In a post-race column penned by Formula 1 motorsport director, Ross Brawn, the theatrics of this past weekend’s Italian Grand Prix make a renewed case for ‘reverse grid’ races.
The concept is not new and was previously floated for three of this year’s races, including Monza.
It would specifically target events where one circuit would host two races consecutively, as Austria and Silverstone did this year.
The intention is to spark continued interest in two very similar races by replacing the second Saturday’s qualifying with a ‘reverse grid’ 30-minute sprint race. The championship standings would be used to decide the starting line-up for this version of qualifying and would encourage the fastest drivers to reclaim their places at the front of the pack in a short and exciting miniature race spectacle.
The results of this non-points scoring reverse grid race would determine the starting grid for Sunday.
The exciting events at Monza, which saw AlphaTauri’s Pierre Gasly win his first Grand Prix, has inspired Brawn to push for the reconsideration of reverse grid races. Sunday’s race was the most exciting in recent F1 memory, with the Mercedes duo nowhere to be seen in the final standings after Lewis Hamilton incurred a 10-second stop-go penalty.
“We believe that yesterday’s race showed the excitement a mixed-up pack can deliver and with next year’s cars remaining the same as this year – our fans could be treated to the similar drama we saw this weekend at Monza,” wrote Brawn.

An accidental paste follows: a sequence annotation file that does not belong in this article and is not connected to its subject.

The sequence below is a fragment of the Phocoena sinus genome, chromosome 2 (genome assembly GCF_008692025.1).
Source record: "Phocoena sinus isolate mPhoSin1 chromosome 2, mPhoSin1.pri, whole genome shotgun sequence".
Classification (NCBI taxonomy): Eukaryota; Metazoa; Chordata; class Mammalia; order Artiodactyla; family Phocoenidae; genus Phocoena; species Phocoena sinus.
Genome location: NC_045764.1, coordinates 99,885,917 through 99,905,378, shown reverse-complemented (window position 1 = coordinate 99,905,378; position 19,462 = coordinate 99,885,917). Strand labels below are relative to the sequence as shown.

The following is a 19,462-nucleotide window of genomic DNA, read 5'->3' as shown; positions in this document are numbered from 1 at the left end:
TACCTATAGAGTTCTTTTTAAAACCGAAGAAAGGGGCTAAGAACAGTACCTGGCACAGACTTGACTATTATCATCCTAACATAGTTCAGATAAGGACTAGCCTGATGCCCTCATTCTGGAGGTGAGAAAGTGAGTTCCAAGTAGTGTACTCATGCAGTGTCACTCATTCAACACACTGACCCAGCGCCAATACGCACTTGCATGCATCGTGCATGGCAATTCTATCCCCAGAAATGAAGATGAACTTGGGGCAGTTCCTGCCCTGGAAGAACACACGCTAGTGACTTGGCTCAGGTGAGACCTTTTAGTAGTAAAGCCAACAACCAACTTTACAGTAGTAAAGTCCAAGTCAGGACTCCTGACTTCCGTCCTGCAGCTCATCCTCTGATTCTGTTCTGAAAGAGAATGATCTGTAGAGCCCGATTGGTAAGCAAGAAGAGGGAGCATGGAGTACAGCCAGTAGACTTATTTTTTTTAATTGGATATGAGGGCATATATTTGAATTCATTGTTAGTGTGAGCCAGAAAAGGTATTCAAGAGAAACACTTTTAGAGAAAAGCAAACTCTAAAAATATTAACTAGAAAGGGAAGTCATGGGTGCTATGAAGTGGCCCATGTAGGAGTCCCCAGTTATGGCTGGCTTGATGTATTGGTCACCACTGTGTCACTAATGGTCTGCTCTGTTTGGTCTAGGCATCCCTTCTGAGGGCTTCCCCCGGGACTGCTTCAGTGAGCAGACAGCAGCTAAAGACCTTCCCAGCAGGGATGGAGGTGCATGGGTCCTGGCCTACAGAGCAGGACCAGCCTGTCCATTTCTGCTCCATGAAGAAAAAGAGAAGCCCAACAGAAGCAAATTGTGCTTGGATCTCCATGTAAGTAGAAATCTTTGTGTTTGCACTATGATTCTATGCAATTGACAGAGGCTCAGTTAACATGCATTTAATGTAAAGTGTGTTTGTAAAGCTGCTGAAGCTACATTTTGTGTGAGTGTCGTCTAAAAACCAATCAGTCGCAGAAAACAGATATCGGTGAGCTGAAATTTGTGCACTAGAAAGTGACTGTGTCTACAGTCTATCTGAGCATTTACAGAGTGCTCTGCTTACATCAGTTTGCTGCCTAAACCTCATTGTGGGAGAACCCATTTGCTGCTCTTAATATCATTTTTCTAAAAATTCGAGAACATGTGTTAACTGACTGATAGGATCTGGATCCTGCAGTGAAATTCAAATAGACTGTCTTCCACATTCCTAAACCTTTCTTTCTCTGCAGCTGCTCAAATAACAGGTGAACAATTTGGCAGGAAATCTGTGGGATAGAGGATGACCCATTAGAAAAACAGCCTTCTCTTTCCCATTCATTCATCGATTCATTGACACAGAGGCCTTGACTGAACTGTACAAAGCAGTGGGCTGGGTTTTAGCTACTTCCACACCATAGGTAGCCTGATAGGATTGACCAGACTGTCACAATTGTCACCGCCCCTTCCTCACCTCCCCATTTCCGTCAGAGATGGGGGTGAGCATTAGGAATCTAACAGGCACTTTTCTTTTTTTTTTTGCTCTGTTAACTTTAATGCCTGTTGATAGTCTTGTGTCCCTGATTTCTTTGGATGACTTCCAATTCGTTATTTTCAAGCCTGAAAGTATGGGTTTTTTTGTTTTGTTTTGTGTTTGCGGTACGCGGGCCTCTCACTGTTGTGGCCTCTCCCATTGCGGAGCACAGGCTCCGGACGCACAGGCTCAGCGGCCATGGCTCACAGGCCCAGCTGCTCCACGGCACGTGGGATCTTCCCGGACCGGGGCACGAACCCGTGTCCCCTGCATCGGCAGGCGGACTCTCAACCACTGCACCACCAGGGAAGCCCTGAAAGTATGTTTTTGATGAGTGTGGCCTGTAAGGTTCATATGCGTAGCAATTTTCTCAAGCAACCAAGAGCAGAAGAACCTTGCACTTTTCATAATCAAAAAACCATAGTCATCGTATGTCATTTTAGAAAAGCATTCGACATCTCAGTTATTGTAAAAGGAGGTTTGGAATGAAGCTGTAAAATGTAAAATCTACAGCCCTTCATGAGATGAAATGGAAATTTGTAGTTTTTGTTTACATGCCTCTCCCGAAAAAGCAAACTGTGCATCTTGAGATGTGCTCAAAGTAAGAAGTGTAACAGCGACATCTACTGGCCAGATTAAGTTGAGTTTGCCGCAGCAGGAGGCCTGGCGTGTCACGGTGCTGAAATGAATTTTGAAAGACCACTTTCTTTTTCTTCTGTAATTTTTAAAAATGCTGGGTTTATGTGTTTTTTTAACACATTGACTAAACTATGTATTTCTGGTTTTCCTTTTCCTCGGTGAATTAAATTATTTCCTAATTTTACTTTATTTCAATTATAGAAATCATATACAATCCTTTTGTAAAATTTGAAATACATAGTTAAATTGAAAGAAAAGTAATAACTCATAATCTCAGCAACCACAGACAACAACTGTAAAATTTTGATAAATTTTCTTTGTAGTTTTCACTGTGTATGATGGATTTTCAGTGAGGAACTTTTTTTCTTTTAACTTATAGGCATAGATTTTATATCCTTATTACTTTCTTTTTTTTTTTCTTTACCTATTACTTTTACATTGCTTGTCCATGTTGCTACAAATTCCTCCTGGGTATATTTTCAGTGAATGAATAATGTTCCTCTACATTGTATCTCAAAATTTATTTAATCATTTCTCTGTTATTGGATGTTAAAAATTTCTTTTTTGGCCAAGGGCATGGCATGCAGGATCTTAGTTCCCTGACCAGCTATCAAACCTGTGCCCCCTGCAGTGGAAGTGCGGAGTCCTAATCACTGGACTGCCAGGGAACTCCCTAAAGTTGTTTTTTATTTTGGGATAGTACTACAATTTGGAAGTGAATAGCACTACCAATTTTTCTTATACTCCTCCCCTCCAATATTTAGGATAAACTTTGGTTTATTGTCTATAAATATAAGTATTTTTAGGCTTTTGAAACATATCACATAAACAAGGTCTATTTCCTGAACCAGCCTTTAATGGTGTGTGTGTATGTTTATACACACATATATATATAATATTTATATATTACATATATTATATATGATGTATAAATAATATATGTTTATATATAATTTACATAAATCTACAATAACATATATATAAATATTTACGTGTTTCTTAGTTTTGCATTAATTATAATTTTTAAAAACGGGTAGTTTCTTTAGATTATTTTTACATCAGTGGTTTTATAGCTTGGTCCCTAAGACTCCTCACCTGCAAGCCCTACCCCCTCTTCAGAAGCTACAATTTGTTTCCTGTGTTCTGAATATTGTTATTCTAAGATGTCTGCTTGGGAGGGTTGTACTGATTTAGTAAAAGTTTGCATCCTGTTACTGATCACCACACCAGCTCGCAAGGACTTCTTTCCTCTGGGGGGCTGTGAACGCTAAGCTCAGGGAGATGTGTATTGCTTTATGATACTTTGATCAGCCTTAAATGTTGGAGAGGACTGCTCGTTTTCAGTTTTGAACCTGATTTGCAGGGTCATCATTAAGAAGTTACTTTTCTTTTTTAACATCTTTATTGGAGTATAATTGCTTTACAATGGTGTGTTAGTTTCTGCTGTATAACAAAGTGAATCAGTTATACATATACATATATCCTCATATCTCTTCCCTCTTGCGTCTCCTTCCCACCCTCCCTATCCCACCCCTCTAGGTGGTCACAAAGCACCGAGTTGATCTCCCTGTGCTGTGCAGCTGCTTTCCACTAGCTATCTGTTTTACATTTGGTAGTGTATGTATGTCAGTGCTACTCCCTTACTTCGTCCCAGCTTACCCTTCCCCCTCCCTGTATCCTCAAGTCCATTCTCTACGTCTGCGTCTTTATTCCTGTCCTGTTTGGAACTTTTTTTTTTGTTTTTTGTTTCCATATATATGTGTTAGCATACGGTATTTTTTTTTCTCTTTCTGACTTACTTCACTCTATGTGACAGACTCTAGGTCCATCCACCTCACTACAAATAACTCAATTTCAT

Mercedes, interestingly enough, was the only team to vote against Brawn’s push for reverse grid races earlier this year. As seen at Monza, Mercedes – with such superior aerodynamics over its rivals – had difficulties overtaking when not leading from the front.
“Of course, with a reverse grid sprint race, teams will set their cars up differently. Right now, Mercedes set their cars up to achieve the fastest lap and then to control the race from the front. If they know they have to overtake, they will have to change that approach. We will continue to evaluate new formats with the aim of improving the show but always maintaining the DNA of Formula 1,” added Brawn.
In 2020, the decision required unanimity, but under the new Concorde Agreement for 2021, only a ‘supermajority’ is required to action reverse grid races.
A supermajority will be reached with 28 votes from both the FIA and racing teams, meaning that reverse grid races could be approved even with two teams abstaining or rejecting the idea.